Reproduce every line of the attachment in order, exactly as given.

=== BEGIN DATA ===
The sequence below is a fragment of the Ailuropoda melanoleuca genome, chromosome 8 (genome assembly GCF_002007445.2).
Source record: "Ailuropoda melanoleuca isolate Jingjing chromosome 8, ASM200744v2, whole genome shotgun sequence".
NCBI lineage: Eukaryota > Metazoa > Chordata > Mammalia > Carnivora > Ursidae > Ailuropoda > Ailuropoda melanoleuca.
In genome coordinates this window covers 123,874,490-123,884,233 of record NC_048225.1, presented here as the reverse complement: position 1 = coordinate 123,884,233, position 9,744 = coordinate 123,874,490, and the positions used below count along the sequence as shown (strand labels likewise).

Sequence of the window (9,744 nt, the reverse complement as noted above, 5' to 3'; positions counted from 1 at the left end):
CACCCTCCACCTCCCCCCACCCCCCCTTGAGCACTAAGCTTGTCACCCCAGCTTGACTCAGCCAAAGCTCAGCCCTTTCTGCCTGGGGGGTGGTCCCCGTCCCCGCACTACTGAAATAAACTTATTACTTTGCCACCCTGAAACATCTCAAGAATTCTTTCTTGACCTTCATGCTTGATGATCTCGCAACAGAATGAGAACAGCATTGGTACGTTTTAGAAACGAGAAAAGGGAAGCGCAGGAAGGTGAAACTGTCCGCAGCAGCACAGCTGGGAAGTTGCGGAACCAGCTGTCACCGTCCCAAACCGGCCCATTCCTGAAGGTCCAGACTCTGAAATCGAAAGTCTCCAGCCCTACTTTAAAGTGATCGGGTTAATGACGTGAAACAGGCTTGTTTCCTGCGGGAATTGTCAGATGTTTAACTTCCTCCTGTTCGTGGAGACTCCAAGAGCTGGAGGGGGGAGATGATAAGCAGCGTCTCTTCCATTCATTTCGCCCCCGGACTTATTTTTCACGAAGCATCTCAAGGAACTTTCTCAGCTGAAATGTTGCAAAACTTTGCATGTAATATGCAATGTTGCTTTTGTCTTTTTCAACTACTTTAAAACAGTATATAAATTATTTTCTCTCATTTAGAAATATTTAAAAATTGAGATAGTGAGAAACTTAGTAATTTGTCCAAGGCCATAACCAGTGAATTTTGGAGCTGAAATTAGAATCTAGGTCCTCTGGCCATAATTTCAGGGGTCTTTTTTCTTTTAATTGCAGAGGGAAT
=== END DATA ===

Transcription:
The sequence below is a fragment of the Ailuropoda melanoleuca genome, chromosome 8 (genome assembly GCF_002007445.2).
Source record: "Ailuropoda melanoleuca isolate Jingjing chromosome 8, ASM200744v2, whole genome shotgun sequence".
NCBI lineage: Eukaryota > Metazoa > Chordata > Mammalia > Carnivora > Ursidae > Ailuropoda > Ailuropoda melanoleuca.
In genome coordinates this window covers 123,874,490-123,884,233 of record NC_048225.1, presented here as the reverse complement: position 1 = coordinate 123,884,233, position 9,744 = coordinate 123,874,490, and the positions used below count along the sequence as shown (strand labels likewise).

Sequence of the window (9,744 nt, the reverse complement as noted above, 5' to 3'; positions counted from 1 at the left end):
CACCCTCCACCTCCCCCCACCCCCCCTTGAGCACTAAGCTTGTCACCCCAGCTTGACTCAGCCAAAGCTCAGCCCTTTCTGCCTGGGGGGTGGTCCCCGTCCCCGCACTACTGAAATAAACTTATTACTTTGCCACCCTGAAACATCTCAAGAATTCTTTCTTGACCTTCATGCTTGATGATCTCGCAACAGAATGAGAACAGCATTGGTACGTTTTAGAAACGAGAAAAGGGAAGCGCAGGAAGGTGAAACTGTCCGCAGCAGCACAGCTGGGAAGTTGCGGAACCAGCTGTCACCGTCCCAAACCGGCCCATTCCTGAAGGTCCAGACTCTGAAATCGAAAGTCTCCAGCCCTACTTTAAAGTGATCGGGTTAATGACGTGAAACAGGCTTGTTTCCTGCGGGAATTGTCAGATGTTTAACTTCCTCCTGTTCGTGGAGACTCCAAGAGCTGGAGGGGGGAGATGATAAGCAGCGTCTCTTCCATTCATTTCGCCCCCGGACTTATTTTTCACGAAGCATCTCAAGGAACTTTCTCAGCTGAAATGTTGCAAAACTTTGCATGTAATATGCAATGTTGCTTTTGTCTTTTTCAACTACTTTAAAACAGTATATAAATTATTTTCTCTCATTTAGAAATATTTAAAAATTGAGATAGTGAGAAACTTAGTAATTTGTCCAAGGCCATAACCAGTGAATTTTGGAGCTGAAATTAGAATCTAGGTCCTCTGGCCATAATTTCAGGGGTCTTTTTTCTTTTAATTGCAGAGGGAAT